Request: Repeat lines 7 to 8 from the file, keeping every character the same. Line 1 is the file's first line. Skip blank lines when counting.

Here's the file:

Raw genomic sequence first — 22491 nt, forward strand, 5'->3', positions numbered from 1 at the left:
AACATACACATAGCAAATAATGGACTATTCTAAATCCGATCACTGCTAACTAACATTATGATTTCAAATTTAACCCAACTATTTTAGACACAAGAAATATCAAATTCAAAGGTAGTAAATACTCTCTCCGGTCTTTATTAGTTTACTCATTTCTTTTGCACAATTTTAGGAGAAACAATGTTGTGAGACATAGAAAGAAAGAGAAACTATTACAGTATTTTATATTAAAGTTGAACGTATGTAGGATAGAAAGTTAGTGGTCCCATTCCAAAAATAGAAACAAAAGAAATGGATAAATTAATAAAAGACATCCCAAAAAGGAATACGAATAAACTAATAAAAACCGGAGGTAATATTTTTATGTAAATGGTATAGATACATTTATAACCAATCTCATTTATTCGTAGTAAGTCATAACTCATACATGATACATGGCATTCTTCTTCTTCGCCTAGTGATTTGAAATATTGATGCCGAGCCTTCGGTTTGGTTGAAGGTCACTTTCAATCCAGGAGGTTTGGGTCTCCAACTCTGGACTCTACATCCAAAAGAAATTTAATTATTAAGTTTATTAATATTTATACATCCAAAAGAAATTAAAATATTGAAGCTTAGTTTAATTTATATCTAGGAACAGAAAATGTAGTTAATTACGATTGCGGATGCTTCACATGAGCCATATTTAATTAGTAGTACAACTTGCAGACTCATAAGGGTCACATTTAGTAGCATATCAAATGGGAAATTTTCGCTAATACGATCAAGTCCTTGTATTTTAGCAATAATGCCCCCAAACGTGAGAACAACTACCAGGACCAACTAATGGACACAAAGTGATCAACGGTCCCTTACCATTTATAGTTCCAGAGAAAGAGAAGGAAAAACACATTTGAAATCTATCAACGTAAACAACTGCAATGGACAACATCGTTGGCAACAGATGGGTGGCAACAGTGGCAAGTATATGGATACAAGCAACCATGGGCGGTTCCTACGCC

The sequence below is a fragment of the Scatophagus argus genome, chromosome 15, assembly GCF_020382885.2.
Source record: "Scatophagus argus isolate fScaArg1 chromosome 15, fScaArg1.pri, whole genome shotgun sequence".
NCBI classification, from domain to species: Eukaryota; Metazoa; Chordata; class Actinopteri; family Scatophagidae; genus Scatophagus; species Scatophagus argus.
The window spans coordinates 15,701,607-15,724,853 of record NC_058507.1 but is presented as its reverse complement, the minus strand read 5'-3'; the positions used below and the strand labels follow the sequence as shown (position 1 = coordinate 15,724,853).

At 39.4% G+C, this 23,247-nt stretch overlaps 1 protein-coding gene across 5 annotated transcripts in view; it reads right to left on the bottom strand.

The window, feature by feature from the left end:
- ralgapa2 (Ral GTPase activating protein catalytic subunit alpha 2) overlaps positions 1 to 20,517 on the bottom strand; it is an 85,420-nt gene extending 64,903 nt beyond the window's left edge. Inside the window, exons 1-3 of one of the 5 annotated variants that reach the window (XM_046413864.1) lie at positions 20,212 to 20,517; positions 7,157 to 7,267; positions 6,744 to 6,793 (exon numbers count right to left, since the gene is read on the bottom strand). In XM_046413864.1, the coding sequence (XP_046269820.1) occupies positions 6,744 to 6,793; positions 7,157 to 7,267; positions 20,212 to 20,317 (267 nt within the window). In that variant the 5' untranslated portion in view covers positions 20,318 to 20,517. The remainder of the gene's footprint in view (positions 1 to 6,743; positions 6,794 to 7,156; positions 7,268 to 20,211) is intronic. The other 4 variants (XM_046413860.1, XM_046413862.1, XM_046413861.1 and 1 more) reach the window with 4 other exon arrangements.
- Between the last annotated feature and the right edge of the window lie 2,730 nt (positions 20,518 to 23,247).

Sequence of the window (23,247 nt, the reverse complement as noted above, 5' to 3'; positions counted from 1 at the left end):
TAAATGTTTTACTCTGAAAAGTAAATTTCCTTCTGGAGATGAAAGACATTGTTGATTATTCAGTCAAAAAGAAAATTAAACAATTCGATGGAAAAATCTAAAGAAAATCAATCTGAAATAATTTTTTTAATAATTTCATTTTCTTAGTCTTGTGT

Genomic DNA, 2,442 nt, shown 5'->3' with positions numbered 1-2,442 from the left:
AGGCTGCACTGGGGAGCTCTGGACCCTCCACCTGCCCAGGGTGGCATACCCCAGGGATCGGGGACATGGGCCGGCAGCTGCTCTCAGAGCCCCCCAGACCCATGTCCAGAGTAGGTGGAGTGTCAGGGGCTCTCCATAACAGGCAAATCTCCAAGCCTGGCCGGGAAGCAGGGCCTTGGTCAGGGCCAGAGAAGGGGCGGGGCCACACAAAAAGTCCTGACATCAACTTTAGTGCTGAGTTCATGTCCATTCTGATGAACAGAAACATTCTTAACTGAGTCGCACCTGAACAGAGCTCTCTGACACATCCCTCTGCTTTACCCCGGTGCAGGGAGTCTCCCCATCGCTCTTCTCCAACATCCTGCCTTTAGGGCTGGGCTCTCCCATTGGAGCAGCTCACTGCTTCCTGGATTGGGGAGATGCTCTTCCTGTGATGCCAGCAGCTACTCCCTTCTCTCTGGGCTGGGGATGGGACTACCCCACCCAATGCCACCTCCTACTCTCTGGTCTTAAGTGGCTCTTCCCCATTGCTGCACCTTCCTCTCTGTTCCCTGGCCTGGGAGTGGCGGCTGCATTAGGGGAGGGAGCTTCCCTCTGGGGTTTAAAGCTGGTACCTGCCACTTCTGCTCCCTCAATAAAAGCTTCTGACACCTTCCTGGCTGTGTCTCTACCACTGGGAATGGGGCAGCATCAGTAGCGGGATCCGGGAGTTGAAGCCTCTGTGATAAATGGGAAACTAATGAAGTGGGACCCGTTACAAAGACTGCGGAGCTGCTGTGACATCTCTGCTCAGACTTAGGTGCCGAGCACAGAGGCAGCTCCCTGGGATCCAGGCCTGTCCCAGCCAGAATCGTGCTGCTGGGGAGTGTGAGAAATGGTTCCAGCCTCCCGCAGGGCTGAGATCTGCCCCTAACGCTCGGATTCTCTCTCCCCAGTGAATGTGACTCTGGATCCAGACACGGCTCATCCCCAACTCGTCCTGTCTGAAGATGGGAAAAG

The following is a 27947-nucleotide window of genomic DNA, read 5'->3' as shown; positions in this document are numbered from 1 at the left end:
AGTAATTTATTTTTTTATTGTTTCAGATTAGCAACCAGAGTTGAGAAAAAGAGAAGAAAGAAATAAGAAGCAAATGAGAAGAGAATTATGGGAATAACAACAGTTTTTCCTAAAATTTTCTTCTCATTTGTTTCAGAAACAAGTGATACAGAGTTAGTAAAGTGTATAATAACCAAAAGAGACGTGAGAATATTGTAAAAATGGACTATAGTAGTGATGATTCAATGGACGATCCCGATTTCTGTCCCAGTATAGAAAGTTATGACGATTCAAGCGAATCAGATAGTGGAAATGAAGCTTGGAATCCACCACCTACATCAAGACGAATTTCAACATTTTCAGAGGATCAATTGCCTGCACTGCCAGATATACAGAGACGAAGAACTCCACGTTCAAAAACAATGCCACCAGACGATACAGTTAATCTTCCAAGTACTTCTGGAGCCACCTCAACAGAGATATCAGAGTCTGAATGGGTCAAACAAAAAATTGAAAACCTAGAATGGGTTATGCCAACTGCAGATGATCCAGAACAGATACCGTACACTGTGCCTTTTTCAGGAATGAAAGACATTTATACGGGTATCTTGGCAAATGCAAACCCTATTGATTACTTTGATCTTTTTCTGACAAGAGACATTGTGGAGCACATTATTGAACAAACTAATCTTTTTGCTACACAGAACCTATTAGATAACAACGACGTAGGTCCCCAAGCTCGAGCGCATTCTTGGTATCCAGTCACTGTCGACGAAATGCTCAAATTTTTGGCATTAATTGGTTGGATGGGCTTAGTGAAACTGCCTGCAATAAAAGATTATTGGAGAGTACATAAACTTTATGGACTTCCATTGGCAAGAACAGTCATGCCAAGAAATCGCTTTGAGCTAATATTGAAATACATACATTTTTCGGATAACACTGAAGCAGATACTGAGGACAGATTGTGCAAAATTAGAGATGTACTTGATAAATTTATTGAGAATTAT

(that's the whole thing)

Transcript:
At 39.4% G+C, this 23,247-nt stretch overlaps 1 protein-coding gene across 5 annotated transcripts in view; it reads right to left on the bottom strand.

The window, feature by feature from the left end: